Pupils' achievement in reading is much stronger than published information about the school suggests. Most pupils leave key stage 1 with secure phonics knowledge. They build up their reading knowledge well as they progress through key stage 2.

Pupils who struggle with reading, or those pupils who speak English as an additional language, benefit from carefully tailored support. They develop into accomplished readers.

The school does not support staff to manage pupils' behaviour consistently well.

Added to this, some routines, including those for outdoor play in the early years, are not well established. This hinders some staff from applying the school's behaviour policies appropriately. As a result, some older pupils, including some pupils with SEND, do not behave as well as they should.

Sometimes, this spoils social times for other pupils.

The school has not ensured that teachers have a secure understanding of how to identify and meet the differing needs of pupils with SEND. While the school has secured improvements in this area, some staff are not fully equipped to meet these pupils' needs effectively.

This means that some pupils with SEND do not achieve as well as they should.

The school supports pupils' broader development well. Pupils told inspectors how the clubs and activities on offer help them to develop new talents and interests.

Pupils value the diversity within their school community. They respect each other's differences. Pupils also benefit from the high-quality pastoral support that they receive, especially when they visit the 'snug'.

Many pupils, including those with SEND, described how skilled staff help them to grow in confidence and be ready to learn.

The school has a clear understanding of its strengths and weaknesses. Governors have strengthened their knowledge and expertise.

This is helping them to hold the school more fully to account.

Stronger relationships have been forged between members of the school community. Parents and carers value the advice and guidance that staff provide to support their children's learning.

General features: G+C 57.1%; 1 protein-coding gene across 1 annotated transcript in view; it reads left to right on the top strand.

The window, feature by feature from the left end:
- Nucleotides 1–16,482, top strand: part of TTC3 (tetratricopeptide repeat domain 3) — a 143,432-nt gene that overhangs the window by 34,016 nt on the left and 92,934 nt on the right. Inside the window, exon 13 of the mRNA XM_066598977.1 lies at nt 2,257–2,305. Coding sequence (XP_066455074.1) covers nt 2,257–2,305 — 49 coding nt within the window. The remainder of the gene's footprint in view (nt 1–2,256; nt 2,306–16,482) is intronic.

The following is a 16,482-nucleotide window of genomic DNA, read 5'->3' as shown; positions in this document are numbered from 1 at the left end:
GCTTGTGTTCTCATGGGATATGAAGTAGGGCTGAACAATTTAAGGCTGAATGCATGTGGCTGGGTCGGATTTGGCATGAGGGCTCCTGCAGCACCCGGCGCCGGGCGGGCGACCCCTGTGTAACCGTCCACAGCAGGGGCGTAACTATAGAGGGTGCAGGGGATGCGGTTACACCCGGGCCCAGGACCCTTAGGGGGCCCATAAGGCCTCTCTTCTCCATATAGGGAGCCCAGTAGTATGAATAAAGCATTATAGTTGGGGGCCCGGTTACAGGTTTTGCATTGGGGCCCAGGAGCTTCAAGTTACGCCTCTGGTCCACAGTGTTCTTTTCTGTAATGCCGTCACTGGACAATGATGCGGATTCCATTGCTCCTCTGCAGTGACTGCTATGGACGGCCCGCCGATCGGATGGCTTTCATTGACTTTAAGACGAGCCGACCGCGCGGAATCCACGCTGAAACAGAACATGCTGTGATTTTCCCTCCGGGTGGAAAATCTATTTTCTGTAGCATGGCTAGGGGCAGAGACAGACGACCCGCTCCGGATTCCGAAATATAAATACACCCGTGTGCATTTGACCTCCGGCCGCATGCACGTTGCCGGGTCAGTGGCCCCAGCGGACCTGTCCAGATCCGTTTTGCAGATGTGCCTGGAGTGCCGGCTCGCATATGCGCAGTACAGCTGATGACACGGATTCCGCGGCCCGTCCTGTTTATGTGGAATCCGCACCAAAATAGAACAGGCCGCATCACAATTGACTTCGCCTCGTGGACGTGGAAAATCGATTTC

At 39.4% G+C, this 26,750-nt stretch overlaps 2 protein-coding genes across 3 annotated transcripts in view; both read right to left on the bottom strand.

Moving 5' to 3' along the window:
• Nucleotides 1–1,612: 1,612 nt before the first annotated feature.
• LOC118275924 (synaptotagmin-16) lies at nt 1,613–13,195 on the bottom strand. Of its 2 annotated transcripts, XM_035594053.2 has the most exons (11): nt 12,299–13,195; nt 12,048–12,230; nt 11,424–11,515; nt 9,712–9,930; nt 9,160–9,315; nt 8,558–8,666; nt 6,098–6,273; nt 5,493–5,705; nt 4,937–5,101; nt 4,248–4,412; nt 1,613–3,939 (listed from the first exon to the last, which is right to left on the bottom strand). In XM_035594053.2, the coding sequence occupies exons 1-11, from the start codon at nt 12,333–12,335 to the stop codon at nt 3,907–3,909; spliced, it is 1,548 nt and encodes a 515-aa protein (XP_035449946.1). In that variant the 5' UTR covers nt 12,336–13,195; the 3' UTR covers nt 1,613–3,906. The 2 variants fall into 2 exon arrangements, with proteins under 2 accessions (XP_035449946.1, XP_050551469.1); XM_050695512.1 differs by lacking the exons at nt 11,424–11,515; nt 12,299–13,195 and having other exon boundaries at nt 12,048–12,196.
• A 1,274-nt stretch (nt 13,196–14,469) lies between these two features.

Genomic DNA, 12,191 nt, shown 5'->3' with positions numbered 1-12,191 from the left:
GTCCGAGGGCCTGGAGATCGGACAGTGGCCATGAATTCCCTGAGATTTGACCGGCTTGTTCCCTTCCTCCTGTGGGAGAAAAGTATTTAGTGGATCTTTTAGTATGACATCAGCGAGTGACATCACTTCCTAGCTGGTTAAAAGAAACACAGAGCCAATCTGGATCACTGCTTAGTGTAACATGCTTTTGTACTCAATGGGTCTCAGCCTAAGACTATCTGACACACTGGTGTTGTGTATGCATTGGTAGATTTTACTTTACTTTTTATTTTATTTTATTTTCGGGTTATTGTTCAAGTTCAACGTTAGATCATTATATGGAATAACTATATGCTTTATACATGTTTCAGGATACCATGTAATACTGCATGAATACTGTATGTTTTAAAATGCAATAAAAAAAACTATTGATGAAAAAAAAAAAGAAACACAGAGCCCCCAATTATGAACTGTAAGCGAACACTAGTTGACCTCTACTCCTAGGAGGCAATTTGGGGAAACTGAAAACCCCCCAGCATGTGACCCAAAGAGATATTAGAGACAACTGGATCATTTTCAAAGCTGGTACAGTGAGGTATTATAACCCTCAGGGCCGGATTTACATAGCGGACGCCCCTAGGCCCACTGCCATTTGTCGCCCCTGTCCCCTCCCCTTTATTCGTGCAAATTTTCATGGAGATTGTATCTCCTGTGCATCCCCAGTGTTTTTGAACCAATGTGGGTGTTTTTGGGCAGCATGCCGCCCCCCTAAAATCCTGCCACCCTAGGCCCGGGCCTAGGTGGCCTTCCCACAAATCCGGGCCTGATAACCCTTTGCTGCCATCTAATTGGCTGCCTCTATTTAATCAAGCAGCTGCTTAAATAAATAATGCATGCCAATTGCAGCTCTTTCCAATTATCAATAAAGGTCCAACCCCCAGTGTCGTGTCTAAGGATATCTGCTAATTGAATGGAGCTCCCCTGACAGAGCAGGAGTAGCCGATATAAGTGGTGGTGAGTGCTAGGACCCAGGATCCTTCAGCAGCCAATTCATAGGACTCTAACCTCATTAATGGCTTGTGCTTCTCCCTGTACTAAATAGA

Teachers value the support that they receive from leaders to improve their practice and manage their workload. Staff appreciate leaders' consideration of their well-being.


The arrangements for safeguarding are effective.

What does the school need to do to improve?

(Information for the school and appropriate authority)

• The school's revised curriculum is in the early stages of being implemented, including in the early years. As a result, there is variability in how confidently staff deliver the curriculum. The school should ensure that teachers are fully equipped to deliver the curriculum consistently well from the Nursery Year to Year 6.

• The school's assessment systems do not enable teachers to check how well pupils, including children in the early years, are learning the intended curriculum. As a result, teachers do not identify or address pupils' misconceptions quickly enough. As the curriculum is rolled out, the school should ensure that assessment systems support teachers to remedy pupils' gaps in knowledge.

• The school does not ensure that some teachers are equipped well to meet the additional needs of some pupils with SEND. Consequently, some pupils with SEND do not achieve as well as they should. The school should ensure that staff receive appropriate guidance to enable them to identify and meet these pupils' individual needs effectively.

• The school does not provide effective support to enable staff to manage pupils' behaviour consistently well. Some older pupils, including some with SEND, do not behave well during social times. The school should ensure that staff are fully supported to implement the school's behaviour policy successfully.